Kevin Drum

Economic Growth Starting to Show Real Signs of Life

| Tue Nov. 25, 2014 10:48 AM EST

The latest numbers from the Commerce Department show that GDP increased faster than we thought in the third quarter of 2014. Growth clocked in at 3.9 percent, an increase from the original estimate of 3.5 percent. "The economy expanded at its fastest pace in more than a decade," says the Wall Street Journal. "The combined growth rate in the second and third quarters was 4.25%, the best six-month reading since 2003."

This is true, but a bit misleading since both quarters were making up for a dismal first quarter in which GDP fell by 2.1 percent. Still, even if you look at things in a more defensible way, economic growth is unquestionably picking up. The chart on the right uses a 5-quarter moving average to smooth out individual quarters that might be unusually high or low, and the trajectory of the economy is clearly on the rise. You still can't really say that things are booming, and it continues to be true that the labor market is loose and wages are pretty stagnant. Nonetheless, since 2011 growth has increased from about 1.8 percent annually to about 2.8 percent annually. Things are picking up.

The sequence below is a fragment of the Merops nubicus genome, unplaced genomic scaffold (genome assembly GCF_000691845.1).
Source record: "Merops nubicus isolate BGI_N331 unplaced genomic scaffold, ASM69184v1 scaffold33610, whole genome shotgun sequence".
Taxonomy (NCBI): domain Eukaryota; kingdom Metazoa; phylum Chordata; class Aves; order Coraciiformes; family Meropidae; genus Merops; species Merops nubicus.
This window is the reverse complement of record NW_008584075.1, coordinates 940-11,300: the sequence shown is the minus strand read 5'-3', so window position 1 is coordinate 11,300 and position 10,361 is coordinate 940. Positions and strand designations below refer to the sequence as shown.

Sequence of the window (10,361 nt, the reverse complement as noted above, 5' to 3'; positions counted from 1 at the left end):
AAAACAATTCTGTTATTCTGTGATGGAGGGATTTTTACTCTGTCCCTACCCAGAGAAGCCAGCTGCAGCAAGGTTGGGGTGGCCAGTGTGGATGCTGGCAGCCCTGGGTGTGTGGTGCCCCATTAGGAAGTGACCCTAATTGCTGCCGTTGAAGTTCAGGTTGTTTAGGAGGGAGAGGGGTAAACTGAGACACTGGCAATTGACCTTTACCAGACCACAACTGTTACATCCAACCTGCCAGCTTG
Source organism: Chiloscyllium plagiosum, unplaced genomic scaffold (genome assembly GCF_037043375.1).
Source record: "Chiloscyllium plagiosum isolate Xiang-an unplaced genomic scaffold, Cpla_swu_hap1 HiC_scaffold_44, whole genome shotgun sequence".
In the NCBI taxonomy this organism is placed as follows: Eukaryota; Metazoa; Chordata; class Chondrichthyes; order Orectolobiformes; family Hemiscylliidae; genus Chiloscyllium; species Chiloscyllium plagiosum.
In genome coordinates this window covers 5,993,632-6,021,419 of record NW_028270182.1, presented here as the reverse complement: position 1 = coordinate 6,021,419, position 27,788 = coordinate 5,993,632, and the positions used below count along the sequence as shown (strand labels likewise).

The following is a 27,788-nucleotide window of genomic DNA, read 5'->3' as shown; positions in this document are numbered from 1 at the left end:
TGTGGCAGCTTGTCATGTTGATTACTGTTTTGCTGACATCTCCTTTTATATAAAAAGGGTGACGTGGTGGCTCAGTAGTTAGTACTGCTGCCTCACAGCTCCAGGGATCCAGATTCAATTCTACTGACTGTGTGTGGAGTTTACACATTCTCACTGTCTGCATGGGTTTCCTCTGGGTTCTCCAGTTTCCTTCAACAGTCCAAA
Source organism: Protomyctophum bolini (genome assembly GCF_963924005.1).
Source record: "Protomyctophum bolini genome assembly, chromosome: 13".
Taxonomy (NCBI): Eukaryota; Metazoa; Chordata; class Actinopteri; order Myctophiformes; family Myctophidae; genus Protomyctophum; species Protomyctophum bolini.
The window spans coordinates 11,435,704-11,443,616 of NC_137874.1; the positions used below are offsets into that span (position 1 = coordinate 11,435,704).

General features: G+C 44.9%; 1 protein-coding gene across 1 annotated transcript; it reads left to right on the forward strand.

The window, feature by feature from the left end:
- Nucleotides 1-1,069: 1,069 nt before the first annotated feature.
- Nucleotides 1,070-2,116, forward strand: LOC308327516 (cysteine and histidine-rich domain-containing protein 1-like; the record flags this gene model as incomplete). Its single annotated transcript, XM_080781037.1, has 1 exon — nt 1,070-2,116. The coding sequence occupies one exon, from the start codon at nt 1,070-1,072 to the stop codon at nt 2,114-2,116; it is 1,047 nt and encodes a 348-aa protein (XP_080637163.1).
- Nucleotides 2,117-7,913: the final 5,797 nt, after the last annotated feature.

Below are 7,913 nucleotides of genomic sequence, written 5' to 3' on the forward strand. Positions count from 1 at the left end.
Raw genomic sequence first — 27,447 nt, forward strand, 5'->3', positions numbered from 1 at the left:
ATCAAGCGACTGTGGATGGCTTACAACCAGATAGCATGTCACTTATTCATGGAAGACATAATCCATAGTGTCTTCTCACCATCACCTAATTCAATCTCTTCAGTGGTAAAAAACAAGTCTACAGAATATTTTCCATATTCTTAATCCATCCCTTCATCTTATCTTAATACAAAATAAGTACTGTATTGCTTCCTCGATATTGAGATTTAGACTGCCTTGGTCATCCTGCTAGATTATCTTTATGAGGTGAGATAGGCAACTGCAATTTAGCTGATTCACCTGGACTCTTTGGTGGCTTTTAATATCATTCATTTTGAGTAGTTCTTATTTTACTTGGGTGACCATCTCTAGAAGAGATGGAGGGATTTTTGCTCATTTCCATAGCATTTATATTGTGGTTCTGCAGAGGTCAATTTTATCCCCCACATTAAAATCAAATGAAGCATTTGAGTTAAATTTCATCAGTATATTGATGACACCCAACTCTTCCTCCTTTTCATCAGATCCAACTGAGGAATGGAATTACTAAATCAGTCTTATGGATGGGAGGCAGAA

If Europe can ever manage to get its act together, we might finally start really digging ourselves out of the Great Recession. I'm not sure I see any signs of that happening soon, though.

Advertise on MotherJones.com

More Patents Does Not Equal More Innovation

| Mon Nov. 24, 2014 11:18 PM EST